Damn, another author to put on my list of authors and books to check out. At this rate, I'll never get to "Night of the Jabberwock"... ;)

  2. Well, I guess you can compare them in some way to Merrivale, but the Usher Sisters really have more in common with the soft boiled Beagle Sisters – and I really wonder if there's a literary connection there.

    Either way, it's easily one of my favorite stories from the collection, but then again, it's difficult, if not impossible, to pick a definite favorite.

    You have brilliantly constructed stories like "The Glass Bridge" and "The Mystery of the Three Blind Mice," a hilarious send-up of the genre in "Larceny and Old Lace," and then there are some unusual, but very satisfying, tales such as "Mr. Manning's Money Tree" and "Hard Case."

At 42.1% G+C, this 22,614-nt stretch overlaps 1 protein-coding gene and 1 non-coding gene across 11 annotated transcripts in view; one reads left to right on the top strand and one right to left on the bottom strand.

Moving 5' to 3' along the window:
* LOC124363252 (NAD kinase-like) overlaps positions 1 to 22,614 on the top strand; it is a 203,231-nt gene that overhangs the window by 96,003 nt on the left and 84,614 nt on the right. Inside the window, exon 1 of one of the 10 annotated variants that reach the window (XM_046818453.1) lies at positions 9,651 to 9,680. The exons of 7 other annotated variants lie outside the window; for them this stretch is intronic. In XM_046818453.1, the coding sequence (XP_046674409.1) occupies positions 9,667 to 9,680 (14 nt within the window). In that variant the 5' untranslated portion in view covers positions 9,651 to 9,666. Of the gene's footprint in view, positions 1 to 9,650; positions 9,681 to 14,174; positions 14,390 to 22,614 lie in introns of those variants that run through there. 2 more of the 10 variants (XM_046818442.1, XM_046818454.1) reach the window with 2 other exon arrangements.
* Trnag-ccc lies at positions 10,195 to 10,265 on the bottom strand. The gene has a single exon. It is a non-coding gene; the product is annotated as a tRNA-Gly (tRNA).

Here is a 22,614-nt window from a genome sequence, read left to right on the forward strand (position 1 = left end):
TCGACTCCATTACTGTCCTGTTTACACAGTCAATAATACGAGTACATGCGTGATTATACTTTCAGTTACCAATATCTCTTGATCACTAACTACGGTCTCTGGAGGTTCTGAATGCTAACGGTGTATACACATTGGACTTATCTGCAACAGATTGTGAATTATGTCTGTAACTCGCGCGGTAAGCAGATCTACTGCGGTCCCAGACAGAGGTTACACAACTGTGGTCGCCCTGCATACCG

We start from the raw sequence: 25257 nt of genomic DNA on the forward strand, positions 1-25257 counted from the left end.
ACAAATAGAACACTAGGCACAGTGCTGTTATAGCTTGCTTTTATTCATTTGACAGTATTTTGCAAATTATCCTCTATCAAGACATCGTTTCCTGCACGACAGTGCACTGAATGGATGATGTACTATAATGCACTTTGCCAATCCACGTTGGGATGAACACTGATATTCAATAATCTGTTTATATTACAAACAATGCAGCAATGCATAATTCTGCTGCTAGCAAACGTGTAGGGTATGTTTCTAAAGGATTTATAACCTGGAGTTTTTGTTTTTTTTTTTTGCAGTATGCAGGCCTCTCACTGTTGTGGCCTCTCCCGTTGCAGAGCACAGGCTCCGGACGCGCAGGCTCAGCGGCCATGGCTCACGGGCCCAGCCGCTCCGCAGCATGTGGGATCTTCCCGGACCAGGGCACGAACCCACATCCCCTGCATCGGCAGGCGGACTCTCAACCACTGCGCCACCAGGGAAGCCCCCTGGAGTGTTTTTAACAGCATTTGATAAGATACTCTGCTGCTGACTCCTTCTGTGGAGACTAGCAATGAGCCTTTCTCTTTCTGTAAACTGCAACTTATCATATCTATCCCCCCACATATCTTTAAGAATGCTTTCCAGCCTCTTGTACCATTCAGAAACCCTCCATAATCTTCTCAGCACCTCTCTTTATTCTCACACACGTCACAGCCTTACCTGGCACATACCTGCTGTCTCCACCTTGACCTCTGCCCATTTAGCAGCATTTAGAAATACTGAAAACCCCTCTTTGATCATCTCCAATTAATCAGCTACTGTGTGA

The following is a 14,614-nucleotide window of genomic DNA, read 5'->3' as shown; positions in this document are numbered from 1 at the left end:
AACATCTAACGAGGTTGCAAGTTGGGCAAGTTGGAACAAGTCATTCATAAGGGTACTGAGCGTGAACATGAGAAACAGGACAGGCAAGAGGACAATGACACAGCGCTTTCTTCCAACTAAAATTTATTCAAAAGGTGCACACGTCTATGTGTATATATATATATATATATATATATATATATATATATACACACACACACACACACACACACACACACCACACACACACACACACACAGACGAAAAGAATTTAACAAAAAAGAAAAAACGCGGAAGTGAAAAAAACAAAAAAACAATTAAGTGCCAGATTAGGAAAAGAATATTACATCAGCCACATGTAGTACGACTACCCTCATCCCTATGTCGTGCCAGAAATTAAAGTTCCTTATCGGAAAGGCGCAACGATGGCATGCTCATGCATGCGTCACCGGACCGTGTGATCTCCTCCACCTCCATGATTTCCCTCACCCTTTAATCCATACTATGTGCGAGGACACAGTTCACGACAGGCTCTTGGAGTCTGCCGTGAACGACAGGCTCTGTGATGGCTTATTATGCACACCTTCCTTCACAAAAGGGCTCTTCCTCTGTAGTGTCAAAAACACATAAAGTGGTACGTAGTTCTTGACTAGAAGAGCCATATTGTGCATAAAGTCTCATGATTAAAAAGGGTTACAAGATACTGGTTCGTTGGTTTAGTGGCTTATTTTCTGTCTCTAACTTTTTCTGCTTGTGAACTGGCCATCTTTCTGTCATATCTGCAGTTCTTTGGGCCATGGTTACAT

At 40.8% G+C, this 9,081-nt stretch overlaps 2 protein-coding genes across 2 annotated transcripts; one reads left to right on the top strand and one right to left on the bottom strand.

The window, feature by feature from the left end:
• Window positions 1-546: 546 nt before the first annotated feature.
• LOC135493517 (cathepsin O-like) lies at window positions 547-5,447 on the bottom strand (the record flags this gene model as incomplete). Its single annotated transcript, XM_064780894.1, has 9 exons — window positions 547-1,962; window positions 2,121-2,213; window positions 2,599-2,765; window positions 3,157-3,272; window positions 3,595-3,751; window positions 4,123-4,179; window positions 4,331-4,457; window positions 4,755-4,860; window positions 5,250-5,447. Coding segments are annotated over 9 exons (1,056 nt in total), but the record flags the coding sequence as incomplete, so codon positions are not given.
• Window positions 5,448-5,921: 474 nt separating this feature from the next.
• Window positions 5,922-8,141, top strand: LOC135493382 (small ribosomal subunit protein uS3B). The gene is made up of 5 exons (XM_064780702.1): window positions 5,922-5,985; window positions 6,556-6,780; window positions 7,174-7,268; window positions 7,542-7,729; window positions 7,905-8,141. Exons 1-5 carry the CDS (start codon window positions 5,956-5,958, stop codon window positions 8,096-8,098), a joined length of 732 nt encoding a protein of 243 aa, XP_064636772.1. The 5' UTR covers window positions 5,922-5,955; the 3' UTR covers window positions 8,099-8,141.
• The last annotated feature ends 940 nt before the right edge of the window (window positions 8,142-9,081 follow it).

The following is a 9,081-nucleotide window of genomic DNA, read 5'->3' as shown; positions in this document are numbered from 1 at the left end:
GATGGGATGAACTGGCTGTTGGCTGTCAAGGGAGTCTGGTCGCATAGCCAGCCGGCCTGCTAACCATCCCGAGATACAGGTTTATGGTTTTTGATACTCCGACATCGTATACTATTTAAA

All in all, a solid collection.

  3. I have to go back and read this collection. "The Adventure of the Single Footprint" is a wonderful pseudo-pastiche.

  4. "The Glass Bridge" is indeed a gem, and it's a pity that its picturesque sleuth never reappeared again, at least to my knowledge. Robert Arthur was one of the finest short-story writers of his time, right up there with Ellin, Slesar or Ritchie and it's a mystery (and a shame) to me that he is so obscure. He was brilliant at all the variants of the crime short, from impossible crimes to twistintalers. That he died so young is one of the saddest losses in the history of our genre.

  5. @Xavier:

    One of the characters from "The Glass Bridge," Lieutenant Oliver Baynes, reappears in "The Adventure of the Single Footprint," and with only ten of his detective stories collected, it's not entirely out of the realm of possibility that De Hirsh has more than just one recorded case to his credit.

  6. Read the book many times. Love it.